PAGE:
HLFS 64bit again

goodoldmarty at gmail.com goodoldmarty at gmail.com
Sat Dec 29 08:57:05 PST 2007

Hash: SHA1

> The 64 bit instruction set in AMD64 (and the Intel version) is not
> emulated. I don't have any idea where you got that idea, but it is
> wrong. Many of the other things you say on this list appear to have
> value, but everything you say has to be weighed in the context of this
> error.
Emulated was a bad choice of words for "faked in silicon".

I see a big difference between 64 bit hardware and 64 bit "enabled" hardware.
A vendors description is more revealing...

The AMD Opteron processor is '''designed''' to run existing
'''32-bit''' applications with outstanding performance and '''offers'''
customers a simplified '''migration path''' to 64-bit computing.
(what did they say it was designed to do? What's it offer for 64 bit?)

The AMD Athlon 64 FX processor runs on AMD64, a revolutionary technology that 1)
allows the processor to run '''32-bit''' applications at full speed while
'''enabling''' the coming wave of powerful, 64-bit software applications.
(apparently those 'enabled' applications don't run at full speed?)

and from wikipedia...
AMD64 was created as an alternative to Intel and Hewlett Packard's radically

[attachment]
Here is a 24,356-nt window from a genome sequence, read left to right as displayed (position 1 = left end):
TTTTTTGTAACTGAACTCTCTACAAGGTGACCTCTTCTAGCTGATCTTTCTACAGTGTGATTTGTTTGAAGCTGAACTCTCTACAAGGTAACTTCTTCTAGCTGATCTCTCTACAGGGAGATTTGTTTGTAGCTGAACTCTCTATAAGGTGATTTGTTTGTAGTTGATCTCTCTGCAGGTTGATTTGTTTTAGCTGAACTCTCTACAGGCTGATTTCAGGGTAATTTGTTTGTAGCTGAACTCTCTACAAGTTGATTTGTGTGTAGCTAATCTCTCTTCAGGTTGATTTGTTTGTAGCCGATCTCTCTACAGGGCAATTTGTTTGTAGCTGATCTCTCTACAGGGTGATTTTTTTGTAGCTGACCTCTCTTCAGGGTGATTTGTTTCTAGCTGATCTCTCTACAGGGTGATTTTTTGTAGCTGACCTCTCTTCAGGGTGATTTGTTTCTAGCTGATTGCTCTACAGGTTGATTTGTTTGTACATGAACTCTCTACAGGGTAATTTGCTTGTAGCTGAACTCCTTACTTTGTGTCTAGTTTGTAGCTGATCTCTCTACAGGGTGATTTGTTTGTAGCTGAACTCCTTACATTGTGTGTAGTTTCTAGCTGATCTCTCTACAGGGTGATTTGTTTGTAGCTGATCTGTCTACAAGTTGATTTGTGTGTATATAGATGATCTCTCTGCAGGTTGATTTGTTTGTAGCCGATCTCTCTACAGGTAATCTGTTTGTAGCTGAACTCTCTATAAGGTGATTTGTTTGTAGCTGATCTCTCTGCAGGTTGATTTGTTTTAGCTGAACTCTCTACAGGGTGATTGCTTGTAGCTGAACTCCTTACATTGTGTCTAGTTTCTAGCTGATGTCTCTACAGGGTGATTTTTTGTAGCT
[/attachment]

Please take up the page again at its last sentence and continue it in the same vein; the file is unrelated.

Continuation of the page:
different IA-64 architecture. Originally announced as "x86-64" in August
2000,[2] the architecture was positioned by AMD from the beginning as an
'''evolutionary''' way to '''add''' 64-bit computing capabilities to the
'''existing x86 architecture''', as opposed to Intel's approach of creating an
entirely new 64-bit architecture with IA-64.

To me, this all describes forward kludges on native 32 bit hardware, not
backward compatability from novel 64 bit hardware.
Take whatever position you find most comfortable, but rest assured when real 64
bit cores are produced you will hear marketing sing "64 bit processor" very loud
and clearly.

Personally, have no loyalty to any vendor, but prefer 32 bits.
This is all quite off topic anyway and only adds negativity to HLFS.
Nobody benefits from cult discussions, technically accurate or not.

Marty B.

- --
Putting Microsoft in a computer is like putting screen doors in a submarine.
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